In the wake of the recent WikiLeaks document dump, Representative Ron Paul (R-Texas), the self-styled libertarian crusader who’s spent the past half-decade building up a massive grassroots following, has emerged as a principal voice in support of the transparency that WikiLeaks has provided. In a speech on the House floor yesterday, Paul held forth at length on the controversy.
Others may disagree, but I don’t read Paul’s remarks as a defense of Julian Assange specifically — Assange is only mentioned three times during the five minute oration. This was perhaps wise, given the fact that Assange is facing charges unrelated to WikiLeaks abroad, and has become a fractious enough figure within the WikiLeaks organization itself that internecine battles have broken out, with one faction preparing to open their own site, “OpenLeaks.” But it’s certainly a defense of WikiLeaks in principle, and whistleblowers in general — Paul spends more time discussing Daniel Ellsberg than he does Assange.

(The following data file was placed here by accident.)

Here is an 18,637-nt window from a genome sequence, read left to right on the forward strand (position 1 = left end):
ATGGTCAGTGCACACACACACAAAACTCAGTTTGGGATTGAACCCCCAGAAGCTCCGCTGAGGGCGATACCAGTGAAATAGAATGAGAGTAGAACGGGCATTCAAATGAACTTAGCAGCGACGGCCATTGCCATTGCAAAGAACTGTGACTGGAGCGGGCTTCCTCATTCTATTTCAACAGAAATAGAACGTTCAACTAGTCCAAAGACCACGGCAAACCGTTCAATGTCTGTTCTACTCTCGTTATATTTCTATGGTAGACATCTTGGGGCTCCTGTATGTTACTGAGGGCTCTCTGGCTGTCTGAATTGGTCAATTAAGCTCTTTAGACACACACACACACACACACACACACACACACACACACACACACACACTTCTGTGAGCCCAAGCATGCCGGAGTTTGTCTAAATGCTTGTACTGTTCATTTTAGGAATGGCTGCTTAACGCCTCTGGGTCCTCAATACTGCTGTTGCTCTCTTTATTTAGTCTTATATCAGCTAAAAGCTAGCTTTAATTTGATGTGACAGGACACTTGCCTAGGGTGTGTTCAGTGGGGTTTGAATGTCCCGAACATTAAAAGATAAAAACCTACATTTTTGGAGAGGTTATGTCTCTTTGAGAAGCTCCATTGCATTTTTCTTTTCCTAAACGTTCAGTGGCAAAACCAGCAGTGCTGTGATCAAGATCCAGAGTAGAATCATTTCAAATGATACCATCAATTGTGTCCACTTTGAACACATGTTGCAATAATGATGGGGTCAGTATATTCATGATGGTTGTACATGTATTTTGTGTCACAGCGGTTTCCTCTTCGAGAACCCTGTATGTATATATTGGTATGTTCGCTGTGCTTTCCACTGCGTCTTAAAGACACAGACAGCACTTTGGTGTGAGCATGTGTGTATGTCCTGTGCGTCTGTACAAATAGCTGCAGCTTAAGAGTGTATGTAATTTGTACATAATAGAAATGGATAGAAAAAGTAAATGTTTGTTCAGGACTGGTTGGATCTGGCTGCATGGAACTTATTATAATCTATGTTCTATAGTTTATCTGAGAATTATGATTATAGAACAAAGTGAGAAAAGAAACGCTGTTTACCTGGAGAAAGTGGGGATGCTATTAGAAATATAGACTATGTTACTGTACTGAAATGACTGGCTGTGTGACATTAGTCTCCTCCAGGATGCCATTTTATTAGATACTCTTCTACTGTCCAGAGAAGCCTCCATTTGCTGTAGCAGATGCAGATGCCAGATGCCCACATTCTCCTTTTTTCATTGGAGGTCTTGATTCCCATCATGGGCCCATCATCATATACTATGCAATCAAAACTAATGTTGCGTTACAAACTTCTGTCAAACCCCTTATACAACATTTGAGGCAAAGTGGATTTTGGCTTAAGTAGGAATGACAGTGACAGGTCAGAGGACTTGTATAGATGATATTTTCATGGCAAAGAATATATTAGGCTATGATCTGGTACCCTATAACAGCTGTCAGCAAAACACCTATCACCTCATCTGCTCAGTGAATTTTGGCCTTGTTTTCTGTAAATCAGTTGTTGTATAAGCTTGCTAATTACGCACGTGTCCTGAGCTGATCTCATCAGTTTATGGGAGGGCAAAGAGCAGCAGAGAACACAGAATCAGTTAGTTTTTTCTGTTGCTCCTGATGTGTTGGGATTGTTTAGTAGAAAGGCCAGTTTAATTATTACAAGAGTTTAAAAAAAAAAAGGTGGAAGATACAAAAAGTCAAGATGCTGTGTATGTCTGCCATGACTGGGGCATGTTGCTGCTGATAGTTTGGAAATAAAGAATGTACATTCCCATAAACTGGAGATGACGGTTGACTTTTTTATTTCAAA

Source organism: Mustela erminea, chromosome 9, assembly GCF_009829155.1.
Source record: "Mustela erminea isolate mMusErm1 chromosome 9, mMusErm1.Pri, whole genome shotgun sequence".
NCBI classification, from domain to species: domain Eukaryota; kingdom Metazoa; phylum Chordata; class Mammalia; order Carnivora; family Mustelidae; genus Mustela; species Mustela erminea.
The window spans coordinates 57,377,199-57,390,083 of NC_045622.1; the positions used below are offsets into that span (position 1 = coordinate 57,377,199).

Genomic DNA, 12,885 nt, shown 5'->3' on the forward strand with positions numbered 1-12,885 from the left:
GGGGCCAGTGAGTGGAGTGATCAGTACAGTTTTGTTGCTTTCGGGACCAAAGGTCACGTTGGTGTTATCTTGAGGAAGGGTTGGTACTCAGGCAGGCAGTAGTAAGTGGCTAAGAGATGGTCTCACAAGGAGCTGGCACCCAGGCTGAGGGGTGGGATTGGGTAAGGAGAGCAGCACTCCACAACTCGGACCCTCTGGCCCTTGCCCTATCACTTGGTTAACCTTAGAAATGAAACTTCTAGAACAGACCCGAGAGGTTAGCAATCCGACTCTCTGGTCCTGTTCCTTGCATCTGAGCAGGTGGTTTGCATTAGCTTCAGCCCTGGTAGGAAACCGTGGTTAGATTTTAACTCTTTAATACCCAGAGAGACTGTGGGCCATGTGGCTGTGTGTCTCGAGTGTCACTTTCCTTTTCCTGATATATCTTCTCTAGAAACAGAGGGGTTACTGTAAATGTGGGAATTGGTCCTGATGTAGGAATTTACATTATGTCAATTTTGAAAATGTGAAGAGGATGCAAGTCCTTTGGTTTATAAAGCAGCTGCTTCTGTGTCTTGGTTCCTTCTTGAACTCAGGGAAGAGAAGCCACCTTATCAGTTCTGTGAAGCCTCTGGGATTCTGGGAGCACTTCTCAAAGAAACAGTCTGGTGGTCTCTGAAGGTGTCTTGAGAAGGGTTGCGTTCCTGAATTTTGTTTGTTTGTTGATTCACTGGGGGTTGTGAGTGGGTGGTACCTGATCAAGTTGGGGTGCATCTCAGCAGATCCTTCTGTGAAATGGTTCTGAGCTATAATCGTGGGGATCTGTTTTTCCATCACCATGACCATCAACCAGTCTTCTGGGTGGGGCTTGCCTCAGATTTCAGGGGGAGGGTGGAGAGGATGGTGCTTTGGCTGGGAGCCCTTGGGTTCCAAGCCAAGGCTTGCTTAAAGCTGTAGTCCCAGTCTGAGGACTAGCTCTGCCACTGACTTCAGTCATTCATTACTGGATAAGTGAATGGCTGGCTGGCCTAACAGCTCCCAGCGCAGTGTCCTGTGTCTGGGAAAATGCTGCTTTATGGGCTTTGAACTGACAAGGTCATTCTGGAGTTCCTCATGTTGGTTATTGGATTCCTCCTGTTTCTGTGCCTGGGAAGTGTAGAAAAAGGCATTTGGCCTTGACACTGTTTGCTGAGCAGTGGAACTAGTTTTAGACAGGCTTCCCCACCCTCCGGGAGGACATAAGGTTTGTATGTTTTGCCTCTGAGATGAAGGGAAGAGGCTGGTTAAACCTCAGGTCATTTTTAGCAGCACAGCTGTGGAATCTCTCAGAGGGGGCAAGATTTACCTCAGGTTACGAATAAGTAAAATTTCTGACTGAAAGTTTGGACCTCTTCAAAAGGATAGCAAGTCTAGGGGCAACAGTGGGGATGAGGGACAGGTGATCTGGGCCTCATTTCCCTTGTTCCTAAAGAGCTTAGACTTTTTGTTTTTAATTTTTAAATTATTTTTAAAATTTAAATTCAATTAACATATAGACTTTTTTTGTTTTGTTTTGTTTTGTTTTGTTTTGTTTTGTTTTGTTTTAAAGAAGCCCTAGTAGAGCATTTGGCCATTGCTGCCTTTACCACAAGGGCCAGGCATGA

On balance, Paul’s speech primarily touches on themes that he’s advanced throughout his career: his antipathy to neo-conservative empire-building, the lies that precipitated the invasion and occupation of Iraq, the primacy of individual liberty, and the value of dissent. WikiLeaks simply gives Paul’s convictions some urgency.